Wednesday, August 1, 2012

Indian Art: Kalamkari (South Indian Art)

Here is an update. Some of my dear blog readers requested me to elaborate more on different arts I publish under "Indian Art" series on my blog. So from now on posts on different art forms will cover every possible detail. Thanks to all my blog readers for their feedback and lovely comments. Today's spotlight is on Kalamkari

                                                            Kalamkari
As the name suggests kalamkari is an art done on fabric mainly cotton & silk using a pen (kalam) and kari means craftsmanship. Kalamkari is an exquisite art of hand painted and hand printed fabric.

Origin:  
It evolved in two villages in Andhra Pradesh, Srikalahsti and Masulipatnam/MachilipatnamIn Masulipatnam, the weavers took to this art so they used block to print the fabric, while at Srikalalahasti, the Balojas (a caste involved in making bangles) took to this art and it is characterized by freehand drawing using the kalam
Kalamkari is a popular art form in the Mithila region of Bihar in India, where women in mostly rural areas paint mythological characters and depict stories in their paintings. These range from flowers, birds and animals to Indian god and goddesses, including Rama, Krishna as well as Buddha.

Image Source: Click Here

Style:
Under the influence of Muslim ruler, the Masulipatnam Kalamkari was influenced by Persian motifs & designs,catering to the Islamic aesthetics widely adapted to suit their taste.It involves both printing and painting.This style is characterized by an intricate plethora of motifs and forms including the tree of life, creepers and animal figures. Use of flora and fauna were common in this style.

Masulipatnam Style
Image Source: Click Here
Srikalahasti, on the other hand, owing to Hindu rulers, flourished under Hindu temple patronage, and exclusively drew inspiration from mythological figures. Characteristics of this style are excess use of colors like Green, Red, Black, Yellow and Blue, figures of God's like Krishna, Brahma, Ganesha, Durga, Kiratavinyaarjuna, Lakshmi, Rama, Shiva and Parvathi, round faces, long and big eyes, stout figures, motifs with no shading.

Srikalahasti Style
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The artists use a bamboo or date palm stick pointed at one end with a bundle of fine hair attached to this pointed end to serve as the brush or pen.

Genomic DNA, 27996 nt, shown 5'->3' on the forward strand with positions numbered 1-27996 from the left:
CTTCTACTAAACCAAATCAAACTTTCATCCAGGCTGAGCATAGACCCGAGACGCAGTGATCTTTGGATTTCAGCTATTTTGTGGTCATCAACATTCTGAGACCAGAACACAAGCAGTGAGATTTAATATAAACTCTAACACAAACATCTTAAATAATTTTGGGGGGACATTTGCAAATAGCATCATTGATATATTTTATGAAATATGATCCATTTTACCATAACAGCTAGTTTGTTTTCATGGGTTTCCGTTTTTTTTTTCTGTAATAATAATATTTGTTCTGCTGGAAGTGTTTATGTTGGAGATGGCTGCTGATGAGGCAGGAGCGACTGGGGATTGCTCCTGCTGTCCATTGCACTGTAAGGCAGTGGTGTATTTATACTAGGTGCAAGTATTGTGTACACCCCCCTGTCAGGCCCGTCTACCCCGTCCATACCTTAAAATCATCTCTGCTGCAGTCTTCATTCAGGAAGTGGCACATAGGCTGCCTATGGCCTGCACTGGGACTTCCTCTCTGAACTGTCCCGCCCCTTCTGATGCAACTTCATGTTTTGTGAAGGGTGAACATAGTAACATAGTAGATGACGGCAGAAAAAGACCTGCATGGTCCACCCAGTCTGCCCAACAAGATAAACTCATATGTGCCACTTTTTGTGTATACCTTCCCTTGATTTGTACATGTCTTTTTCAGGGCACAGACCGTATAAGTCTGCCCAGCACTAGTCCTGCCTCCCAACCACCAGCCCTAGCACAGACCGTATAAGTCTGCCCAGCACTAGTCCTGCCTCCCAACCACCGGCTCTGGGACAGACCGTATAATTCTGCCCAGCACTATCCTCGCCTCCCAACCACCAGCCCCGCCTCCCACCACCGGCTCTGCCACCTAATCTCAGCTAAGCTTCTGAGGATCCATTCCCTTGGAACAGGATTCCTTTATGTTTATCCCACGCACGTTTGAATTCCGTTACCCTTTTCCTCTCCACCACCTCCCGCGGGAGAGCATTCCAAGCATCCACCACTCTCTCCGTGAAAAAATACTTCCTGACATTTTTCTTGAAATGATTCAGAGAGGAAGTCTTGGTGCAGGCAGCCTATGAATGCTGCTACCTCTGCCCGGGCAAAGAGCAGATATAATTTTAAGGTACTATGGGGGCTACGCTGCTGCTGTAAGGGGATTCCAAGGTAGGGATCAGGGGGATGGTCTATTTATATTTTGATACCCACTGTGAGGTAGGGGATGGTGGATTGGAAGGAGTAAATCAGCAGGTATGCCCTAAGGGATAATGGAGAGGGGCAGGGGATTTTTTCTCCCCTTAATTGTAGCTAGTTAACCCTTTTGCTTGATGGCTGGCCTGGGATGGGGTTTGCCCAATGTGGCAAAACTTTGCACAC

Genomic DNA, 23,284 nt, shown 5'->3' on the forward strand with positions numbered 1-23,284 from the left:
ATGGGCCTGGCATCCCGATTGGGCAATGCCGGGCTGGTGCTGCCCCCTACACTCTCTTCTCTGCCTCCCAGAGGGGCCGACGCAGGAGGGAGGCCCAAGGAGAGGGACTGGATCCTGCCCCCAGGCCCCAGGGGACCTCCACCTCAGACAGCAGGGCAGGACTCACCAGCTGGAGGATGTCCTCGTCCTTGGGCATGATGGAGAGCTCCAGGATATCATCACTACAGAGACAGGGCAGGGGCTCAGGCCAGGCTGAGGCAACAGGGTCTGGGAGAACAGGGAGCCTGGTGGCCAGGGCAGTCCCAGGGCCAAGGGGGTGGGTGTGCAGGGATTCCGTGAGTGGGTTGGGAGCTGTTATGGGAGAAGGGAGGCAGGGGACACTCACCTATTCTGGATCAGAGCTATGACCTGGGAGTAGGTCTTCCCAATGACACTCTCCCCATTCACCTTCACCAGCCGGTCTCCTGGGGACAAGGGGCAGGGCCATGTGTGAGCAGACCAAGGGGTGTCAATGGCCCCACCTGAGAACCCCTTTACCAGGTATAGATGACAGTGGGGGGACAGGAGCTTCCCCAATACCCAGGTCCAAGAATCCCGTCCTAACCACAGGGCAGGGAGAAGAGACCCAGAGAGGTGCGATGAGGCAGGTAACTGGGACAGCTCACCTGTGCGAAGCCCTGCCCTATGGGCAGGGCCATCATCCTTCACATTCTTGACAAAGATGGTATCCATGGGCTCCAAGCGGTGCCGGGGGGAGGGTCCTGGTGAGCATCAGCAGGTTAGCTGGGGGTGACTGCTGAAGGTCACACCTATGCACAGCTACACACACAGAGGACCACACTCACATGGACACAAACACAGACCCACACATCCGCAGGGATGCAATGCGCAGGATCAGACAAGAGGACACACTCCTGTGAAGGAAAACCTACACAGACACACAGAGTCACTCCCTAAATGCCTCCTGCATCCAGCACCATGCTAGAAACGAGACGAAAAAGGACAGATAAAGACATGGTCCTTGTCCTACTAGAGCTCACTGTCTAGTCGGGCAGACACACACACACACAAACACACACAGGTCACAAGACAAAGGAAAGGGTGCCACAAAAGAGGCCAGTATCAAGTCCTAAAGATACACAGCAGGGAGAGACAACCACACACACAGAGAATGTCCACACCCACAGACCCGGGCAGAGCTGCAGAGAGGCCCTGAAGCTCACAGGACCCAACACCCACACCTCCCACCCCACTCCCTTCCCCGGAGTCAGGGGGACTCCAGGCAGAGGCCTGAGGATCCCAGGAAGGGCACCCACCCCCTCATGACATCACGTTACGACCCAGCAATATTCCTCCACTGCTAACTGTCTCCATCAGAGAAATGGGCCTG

The dyes are obtained by extracting colors from parts of plants - roots, leaves along with mineral salts of iron, tin, copper, alum, etc., which are used as mordants.

Process:
The production process for both the styles of Kalamkari painting is similar to a large extent and is very time-consuming. The technique consists of a painstaking process of resist–dyeing and hand printing.  It involves 17 meticulous steps for the Srikalahasti style and 12 laborious steps for the Masulipatnam one.
The fabric is first treated in goat or cow dung to be whitened. Milk is mixed with the solution called Myrobalan to inhibit the color to spread to the next step. The iron acetate solution is filled in for solid spaces or as outlines using brush/kalam in Srikalahasti style and using a block in Masulipatnam style, and all the areas intended to be red are tinted or printed over with the alum solution as a mordant.
The cloth is kept in the same manner for a day and excessive alum is then washed off the cloth under flowing water.
After this, the areas on the cloth that are not meant to be blue are covered with wax and then the waxed cloth is immersed in the indigo solution. In Srikalahasti, the blue is painted with the kalam. The wax is then removed by boiling the cloth in water.
The yellow is dyed on to create the yellow and green motifs.Yellow and green colors are the last ones to be painted on the cloth. After each treatment, the fabric is washed. The piece of Kalamkari undergoes at least 15-20 washes before the final colors become apparent. A complex piece can take up to 9 months to be completed. 
The dyes are obtained by natural resources like extracting colors from parts of plants - roots, leaves along with mineral salts of iron, tin, copper, alum, etc., which are used as mordants.

Image Sorce: Click Here
These days lots of variations can be seen in kalamkari. Artists are mixing this art to various other arts to form a masterpiece. 
Image Sorce: Click Here

Though Kalamkari in its simplest version (i.e only outlined figure/motif on fabric) is a masterpiece.

Image Source: Click Here
Stay connected with me on Instagram for more details on these beautiful art forms, some DIYs, home decor, gardening and lot more.
Leave your comment and let me know what do you think about this art and hope my blog readers will be satisfied with the more elaborated and detailed post on Indian Art.


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